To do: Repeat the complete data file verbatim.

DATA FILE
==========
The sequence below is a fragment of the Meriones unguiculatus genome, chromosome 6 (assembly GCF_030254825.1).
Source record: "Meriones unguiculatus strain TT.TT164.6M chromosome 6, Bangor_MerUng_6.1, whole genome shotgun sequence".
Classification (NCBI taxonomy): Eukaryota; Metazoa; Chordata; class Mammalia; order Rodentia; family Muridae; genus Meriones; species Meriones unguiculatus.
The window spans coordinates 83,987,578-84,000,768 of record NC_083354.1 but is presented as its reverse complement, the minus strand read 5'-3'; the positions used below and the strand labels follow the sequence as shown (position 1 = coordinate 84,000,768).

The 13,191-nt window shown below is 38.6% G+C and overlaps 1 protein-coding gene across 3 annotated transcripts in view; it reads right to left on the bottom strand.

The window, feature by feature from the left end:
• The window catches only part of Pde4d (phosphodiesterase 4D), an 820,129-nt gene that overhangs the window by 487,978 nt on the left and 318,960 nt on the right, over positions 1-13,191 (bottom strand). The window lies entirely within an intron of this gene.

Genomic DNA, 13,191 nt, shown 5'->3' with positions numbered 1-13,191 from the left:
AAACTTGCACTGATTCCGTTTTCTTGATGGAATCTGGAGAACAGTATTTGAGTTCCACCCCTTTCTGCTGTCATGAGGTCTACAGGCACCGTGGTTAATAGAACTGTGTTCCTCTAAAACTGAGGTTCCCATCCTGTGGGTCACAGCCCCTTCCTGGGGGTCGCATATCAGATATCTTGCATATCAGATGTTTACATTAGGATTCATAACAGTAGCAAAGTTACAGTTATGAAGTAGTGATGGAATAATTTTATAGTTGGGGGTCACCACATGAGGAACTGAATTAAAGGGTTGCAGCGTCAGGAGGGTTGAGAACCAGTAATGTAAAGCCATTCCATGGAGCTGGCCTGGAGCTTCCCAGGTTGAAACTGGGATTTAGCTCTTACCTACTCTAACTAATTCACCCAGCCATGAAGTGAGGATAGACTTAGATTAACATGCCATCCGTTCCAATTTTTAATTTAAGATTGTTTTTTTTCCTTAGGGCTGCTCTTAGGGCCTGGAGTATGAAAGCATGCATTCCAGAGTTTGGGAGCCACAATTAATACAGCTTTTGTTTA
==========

The sequence below is a fragment of the Meriones unguiculatus genome, chromosome 6 (assembly GCF_030254825.1).
Source record: "Meriones unguiculatus strain TT.TT164.6M chromosome 6, Bangor_MerUng_6.1, whole genome shotgun sequence".
Classification (NCBI taxonomy): Eukaryota; Metazoa; Chordata; class Mammalia; order Rodentia; family Muridae; genus Meriones; species Meriones unguiculatus.
The window spans coordinates 83,987,578-84,000,768 of record NC_083354.1 but is presented as its reverse complement, the minus strand read 5'-3'; the positions used below and the strand labels follow the sequence as shown (position 1 = coordinate 84,000,768).

The 13,191-nt window shown below is 38.6% G+C and overlaps 1 protein-coding gene across 3 annotated transcripts in view; it reads right to left on the bottom strand.

The window, feature by feature from the left end:
• The window catches only part of Pde4d (phosphodiesterase 4D), an 820,129-nt gene that overhangs the window by 487,978 nt on the left and 318,960 nt on the right, over positions 1-13,191 (bottom strand). The window lies entirely within an intron of this gene.

Genomic DNA, 13,191 nt, shown 5'->3' with positions numbered 1-13,191 from the left:
AAACTTGCACTGATTCCGTTTTCTTGATGGAATCTGGAGAACAGTATTTGAGTTCCACCCCTTTCTGCTGTCATGAGGTCTACAGGCACCGTGGTTAATAGAACTGTGTTCCTCTAAAACTGAGGTTCCCATCCTGTGGGTCACAGCCCCTTCCTGGGGGTCGCATATCAGATATCTTGCATATCAGATGTTTACATTAGGATTCATAACAGTAGCAAAGTTACAGTTATGAAGTAGTGATGGAATAATTTTATAGTTGGGGGTCACCACATGAGGAACTGAATTAAAGGGTTGCAGCGTCAGGAGGGTTGAGAACCAGTAATGTAAAGCCATTCCATGGAGCTGGCCTGGAGCTTCCCAGGTTGAAACTGGGATTTAGCTCTTACCTACTCTAACTAATTCACCCAGCCATGAAGTGAGGATAGACTTAGATTAACATGCCATCCGTTCCAATTTTTAATTTAAGATTGTTTTTTTTCCTTAGGGCTGCTCTTAGGGCCTGGAGTATGAAAGCATGCATTCCAGAGTTTGGGAGCCACAATTAATACAGCTTTTGTTTA